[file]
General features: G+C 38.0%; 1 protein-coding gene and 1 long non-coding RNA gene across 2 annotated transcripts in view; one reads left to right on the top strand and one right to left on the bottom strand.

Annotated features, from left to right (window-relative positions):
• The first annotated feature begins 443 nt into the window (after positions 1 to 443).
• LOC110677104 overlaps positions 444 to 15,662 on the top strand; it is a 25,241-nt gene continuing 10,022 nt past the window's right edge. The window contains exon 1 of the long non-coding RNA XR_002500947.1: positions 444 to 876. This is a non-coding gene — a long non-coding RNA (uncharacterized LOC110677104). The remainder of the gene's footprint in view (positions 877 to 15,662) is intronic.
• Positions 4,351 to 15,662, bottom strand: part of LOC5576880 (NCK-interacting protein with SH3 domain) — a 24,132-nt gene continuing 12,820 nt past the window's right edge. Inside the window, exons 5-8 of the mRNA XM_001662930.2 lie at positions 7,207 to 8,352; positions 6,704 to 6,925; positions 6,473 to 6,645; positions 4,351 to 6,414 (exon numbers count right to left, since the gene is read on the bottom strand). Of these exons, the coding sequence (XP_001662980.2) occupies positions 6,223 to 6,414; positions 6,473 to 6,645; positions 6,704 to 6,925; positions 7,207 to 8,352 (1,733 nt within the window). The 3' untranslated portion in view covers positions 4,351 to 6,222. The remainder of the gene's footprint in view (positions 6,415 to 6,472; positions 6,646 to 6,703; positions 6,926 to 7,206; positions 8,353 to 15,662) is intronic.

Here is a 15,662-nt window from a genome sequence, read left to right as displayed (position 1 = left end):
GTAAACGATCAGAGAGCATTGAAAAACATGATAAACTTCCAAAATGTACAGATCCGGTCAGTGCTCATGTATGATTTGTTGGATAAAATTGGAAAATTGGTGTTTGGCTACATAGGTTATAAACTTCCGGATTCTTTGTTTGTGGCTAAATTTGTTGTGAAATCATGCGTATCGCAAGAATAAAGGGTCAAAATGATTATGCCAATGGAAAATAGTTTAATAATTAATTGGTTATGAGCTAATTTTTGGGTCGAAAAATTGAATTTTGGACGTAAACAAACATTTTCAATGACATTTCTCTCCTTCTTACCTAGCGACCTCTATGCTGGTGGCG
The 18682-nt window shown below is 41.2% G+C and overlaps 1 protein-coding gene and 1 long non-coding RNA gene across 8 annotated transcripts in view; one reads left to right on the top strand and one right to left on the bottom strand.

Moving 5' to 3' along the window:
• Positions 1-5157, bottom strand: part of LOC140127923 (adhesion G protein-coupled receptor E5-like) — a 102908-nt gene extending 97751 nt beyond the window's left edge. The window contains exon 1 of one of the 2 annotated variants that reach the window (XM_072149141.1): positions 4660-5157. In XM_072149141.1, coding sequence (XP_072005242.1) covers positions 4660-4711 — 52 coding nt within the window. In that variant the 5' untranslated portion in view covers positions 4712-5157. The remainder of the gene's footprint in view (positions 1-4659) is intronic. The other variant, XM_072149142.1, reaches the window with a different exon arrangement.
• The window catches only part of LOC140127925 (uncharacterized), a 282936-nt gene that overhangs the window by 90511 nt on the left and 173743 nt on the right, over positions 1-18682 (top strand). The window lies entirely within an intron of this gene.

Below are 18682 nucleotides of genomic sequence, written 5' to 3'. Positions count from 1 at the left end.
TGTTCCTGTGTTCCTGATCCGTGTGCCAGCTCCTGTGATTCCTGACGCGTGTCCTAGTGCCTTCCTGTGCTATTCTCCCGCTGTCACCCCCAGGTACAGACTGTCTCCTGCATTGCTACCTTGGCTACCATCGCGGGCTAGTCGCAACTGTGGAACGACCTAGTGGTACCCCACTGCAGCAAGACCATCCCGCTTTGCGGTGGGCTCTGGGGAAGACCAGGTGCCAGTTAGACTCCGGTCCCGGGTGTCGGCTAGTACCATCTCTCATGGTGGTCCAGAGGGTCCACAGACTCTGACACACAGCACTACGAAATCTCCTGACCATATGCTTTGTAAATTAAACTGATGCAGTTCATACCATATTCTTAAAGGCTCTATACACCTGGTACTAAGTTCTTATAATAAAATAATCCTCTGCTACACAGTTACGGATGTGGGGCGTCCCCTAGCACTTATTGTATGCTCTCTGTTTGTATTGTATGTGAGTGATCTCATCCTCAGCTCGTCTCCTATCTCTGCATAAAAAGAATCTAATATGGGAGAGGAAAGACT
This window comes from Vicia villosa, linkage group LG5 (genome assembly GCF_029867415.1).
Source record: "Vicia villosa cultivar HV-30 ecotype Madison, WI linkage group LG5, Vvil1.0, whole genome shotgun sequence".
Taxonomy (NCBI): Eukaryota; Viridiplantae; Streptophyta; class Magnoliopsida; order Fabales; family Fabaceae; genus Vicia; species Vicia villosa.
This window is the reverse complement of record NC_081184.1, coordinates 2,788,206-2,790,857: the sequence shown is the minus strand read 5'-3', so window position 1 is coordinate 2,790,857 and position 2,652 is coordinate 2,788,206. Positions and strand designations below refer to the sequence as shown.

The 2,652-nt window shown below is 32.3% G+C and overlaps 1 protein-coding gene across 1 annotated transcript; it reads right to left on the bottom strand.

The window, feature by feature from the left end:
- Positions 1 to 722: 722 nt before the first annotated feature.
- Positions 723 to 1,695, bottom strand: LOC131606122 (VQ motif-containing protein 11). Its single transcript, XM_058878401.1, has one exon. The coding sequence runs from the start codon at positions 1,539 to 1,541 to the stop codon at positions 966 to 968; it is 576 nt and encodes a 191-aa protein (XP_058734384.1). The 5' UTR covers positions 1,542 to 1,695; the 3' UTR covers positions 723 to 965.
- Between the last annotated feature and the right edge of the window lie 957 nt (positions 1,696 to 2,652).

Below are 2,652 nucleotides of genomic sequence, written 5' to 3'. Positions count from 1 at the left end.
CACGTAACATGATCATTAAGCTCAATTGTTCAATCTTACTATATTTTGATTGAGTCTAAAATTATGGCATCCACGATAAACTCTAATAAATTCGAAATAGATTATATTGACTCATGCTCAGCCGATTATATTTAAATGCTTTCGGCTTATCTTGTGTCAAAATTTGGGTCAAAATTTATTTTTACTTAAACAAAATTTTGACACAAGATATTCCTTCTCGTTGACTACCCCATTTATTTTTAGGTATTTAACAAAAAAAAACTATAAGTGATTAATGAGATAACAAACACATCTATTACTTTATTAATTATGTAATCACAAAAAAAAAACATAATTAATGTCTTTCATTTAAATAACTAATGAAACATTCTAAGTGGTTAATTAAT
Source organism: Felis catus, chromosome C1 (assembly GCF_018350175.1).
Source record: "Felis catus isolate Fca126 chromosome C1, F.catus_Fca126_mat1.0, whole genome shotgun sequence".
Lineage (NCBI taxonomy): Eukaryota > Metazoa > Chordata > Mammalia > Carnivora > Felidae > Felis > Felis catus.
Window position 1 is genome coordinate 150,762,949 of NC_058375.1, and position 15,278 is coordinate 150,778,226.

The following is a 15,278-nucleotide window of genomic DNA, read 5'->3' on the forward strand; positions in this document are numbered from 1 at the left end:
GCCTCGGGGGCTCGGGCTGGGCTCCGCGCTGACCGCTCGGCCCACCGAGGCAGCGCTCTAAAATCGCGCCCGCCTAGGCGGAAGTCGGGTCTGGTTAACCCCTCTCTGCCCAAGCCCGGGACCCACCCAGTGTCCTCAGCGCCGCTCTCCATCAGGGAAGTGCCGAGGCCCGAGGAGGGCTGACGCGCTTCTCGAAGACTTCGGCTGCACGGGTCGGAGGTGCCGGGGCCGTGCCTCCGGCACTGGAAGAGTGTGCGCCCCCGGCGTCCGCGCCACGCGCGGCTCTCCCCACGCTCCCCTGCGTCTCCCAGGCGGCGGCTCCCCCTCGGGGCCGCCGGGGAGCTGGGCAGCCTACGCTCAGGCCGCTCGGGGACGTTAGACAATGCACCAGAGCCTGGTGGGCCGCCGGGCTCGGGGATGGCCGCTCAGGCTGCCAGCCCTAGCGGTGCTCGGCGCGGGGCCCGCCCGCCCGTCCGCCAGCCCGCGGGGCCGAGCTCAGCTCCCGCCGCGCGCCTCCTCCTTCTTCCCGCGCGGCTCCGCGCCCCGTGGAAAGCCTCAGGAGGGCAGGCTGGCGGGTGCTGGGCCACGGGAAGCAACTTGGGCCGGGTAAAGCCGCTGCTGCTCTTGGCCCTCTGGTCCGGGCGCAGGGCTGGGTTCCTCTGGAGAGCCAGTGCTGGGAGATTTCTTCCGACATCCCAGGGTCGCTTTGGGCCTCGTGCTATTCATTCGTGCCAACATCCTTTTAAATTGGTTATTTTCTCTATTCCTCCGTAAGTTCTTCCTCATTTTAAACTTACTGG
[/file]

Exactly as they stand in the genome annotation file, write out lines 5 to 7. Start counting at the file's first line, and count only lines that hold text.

• Positions 4,351 to 15,662, bottom strand: part of LOC5576880 (NCK-interacting protein with SH3 domain) — a 24,132-nt gene continuing 12,820 nt past the window's right edge. Inside the window, exons 5-8 of the mRNA XM_001662930.2 lie at positions 7,207 to 8,352; positions 6,704 to 6,925; positions 6,473 to 6,645; positions 4,351 to 6,414 (exon numbers count right to left, since the gene is read on the bottom strand). Of these exons, the coding sequence (XP_001662980.2) occupies positions 6,223 to 6,414; positions 6,473 to 6,645; positions 6,704 to 6,925; positions 7,207 to 8,352 (1,733 nt within the window). The 3' untranslated portion in view covers positions 4,351 to 6,222. The remainder of the gene's footprint in view (positions 6,415 to 6,472; positions 6,646 to 6,703; positions 6,926 to 7,206; positions 8,353 to 15,662) is intronic.

Here is a 15,662-nt window from a genome sequence, read left to right as displayed (position 1 = left end):
GTAAACGATCAGAGAGCATTGAAAAACATGATAAACTTCCAAAATGTACAGATCCGGTCAGTGCTCATGTATGATTTGTTGGATAAAATTGGAAAATTGGTGTTTGGCTACATAGGTTATAAACTTCCGGATTCTTTGTTTGTGGCTAAATTTGTTGTGAAATCATGCGTATCGCAAGAATAAAGGGTCAAAATGATTATGCCAATGGAAAATAGTTTAATAATTAATTGGTTATGAGCTAATTTTTGGGTCGAAAAATTGAATTTTGGACGTAAACAAACATTTTCAATGACATTTCTCTCCTTCTTACCTAGCGACCTCTATGCTGGTGGCG